FIT offers a range of financial instruments – including debt, equity and guarantees – to enable these businesses to become financially autonomous and investor-ready so they can access further funding from professional impact investors.

The tool is Luxembourg’s first ‘societal impact company’ dedicated to financial services, and it enjoys a special legal status providing transparency and a secure, government-backed channel for donors.

Combining flexible financing solutions with ADA’s technical assistance, FIT will re-invest all profits, thereby maximizing the effectiveness of donations. With initial funding of EUR 5.5 million provided by ADA and the government of Luxembourg, the tool aims to raise EUR 10 million by 2025.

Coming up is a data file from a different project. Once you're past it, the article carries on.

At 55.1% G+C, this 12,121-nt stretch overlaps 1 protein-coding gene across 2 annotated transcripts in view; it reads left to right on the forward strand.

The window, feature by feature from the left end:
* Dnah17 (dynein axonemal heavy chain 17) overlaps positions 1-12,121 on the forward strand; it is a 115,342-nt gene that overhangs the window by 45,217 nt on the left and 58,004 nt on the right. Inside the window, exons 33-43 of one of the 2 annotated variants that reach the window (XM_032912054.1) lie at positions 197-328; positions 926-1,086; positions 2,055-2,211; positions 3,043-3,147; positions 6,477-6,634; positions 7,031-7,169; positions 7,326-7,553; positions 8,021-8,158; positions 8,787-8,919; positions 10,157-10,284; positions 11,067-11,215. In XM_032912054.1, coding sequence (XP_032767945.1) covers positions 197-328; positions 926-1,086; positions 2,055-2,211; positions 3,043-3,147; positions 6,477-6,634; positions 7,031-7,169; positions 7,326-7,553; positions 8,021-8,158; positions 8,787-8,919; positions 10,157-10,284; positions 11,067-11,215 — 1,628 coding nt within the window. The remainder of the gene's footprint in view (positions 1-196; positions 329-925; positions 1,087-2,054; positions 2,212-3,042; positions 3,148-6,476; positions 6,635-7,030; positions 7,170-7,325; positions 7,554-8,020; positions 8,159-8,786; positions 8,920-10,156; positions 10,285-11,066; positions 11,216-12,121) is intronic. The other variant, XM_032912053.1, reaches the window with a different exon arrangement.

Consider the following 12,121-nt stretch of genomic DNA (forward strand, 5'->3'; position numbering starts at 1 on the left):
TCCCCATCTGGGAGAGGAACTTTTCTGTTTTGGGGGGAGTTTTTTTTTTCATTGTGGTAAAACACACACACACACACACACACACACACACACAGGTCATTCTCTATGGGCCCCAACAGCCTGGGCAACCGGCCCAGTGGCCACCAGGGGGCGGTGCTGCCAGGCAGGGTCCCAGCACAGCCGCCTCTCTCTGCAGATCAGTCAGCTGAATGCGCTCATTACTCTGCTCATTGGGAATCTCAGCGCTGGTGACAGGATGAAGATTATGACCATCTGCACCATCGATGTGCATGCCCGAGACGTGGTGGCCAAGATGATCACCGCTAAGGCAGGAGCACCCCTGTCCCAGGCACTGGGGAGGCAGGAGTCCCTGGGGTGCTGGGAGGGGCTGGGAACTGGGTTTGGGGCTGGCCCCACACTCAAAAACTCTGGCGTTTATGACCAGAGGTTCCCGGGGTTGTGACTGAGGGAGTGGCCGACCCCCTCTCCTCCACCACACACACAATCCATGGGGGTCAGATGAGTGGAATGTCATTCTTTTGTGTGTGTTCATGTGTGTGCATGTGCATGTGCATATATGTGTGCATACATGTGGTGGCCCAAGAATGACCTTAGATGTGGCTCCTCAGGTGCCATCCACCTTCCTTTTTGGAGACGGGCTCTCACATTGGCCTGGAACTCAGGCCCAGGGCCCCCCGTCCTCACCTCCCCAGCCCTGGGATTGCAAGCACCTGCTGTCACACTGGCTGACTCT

Luxembourg
Luxembourg is a global leader in sustainable finance. Yuri Shirota, Unsplash

2. The LSFI Take Action Toolkit

The Luxembourg Sustainable Finance Initiative (LSFI) Take Action Toolkit offers a range of different sustainability-related instruments to asset managers, asset owners, financial institutions and other financial actors.

Some of these online instruments provide collaborative support and guidance to help organizations integrate ESG criteria into their operations and investment processes. Others help measure and report impact using science-based data.

The instruments enable users to:

  1. join an initiative aligned with their sustainability commitments and goal
  2. select relevant frameworks – a set of high-level guidelines to adhere to
  3. choose a standard to measure and track progress
  4. use tools to collect relevant data.